Leaving aside the question of Patricia’s veracity, the failure to corroborate her testimony just mentioned makes it ineffective and unavailing as proof of an overt act of treason. In a juridical sense, this testimony is inoperative as a corroboration of the defendant’s taking down of the name of Conducto and others, or vice-versa. It has been seen that the testimony was not shown to have been made for a treasonable purpose nor did it necessarily have that implication. This process of evaluating evidence might sound like a play of words but, as we have said in People v. Adriano (44 Off. Gaz., 4300 1) the authors of the two-witness provision in the American Constitution, from which the Philippine treason law was taken, purposely made it "severely restrictive" and conviction for treason difficult. In that case we adverted to the following authorities, among others:jgc:chanrobles.com.ph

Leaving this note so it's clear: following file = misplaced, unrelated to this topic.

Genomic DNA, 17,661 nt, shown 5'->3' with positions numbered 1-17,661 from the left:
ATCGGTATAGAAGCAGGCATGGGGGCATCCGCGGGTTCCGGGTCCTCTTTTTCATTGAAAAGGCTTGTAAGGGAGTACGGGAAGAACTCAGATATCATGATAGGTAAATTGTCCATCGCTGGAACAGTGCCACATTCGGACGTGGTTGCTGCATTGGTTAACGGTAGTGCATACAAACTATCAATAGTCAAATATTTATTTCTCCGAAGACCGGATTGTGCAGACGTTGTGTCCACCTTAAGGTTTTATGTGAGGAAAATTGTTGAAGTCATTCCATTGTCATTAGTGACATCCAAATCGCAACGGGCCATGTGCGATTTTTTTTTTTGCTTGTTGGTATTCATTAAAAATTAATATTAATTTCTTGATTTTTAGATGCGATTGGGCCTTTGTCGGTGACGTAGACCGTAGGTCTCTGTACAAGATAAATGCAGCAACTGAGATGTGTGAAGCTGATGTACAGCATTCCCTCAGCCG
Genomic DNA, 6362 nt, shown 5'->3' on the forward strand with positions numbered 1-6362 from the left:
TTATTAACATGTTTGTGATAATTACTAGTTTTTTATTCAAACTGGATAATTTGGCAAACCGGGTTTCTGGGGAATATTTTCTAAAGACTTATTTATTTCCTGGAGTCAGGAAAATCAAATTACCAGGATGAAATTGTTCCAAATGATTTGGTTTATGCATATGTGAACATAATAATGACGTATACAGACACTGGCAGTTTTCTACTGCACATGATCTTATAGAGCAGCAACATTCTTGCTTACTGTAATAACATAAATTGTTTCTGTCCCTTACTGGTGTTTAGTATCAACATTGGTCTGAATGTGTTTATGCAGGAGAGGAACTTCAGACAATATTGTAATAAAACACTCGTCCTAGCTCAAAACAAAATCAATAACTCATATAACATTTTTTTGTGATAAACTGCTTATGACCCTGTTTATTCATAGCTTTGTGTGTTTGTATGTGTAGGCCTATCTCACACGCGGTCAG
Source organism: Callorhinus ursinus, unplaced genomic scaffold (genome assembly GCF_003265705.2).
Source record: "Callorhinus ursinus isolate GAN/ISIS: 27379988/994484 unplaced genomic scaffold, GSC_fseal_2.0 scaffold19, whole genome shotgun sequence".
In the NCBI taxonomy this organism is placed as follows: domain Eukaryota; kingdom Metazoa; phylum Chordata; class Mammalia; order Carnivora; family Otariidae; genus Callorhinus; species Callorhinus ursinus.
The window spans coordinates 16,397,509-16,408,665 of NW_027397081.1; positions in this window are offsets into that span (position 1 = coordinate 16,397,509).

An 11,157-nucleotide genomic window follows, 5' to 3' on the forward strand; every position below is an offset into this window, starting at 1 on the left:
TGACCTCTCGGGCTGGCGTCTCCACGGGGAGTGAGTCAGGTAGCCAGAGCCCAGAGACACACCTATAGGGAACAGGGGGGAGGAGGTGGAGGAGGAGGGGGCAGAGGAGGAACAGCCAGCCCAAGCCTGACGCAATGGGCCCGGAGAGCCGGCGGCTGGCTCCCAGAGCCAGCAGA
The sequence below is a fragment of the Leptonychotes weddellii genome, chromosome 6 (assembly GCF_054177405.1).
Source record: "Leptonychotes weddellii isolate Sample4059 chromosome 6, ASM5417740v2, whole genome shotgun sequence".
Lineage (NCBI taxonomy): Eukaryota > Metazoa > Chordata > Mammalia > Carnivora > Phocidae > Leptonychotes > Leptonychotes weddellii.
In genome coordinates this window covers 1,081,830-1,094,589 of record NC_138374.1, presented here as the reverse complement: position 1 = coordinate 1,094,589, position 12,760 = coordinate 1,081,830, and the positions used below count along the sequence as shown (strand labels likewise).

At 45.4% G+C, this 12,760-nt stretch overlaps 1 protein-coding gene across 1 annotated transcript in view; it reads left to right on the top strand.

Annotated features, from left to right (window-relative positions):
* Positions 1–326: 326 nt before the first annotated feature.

"Each of the witnesses must testify to the whole overt act; or if it is separable, there must be two witnesses to each part of the overt act." (VII Wigmore on Evidence, 3rd ed., Sec. 2038, p. 271.)

"It is necessary to produce two direct witnesses to the whole overt act. It may be possible to piece bits together of the same overt act; but, if so, each bit must have the support of two oaths; . . ." (Opinion of Judge Learned Hand quoted as footnote in Wigmore on Evidence, ante.)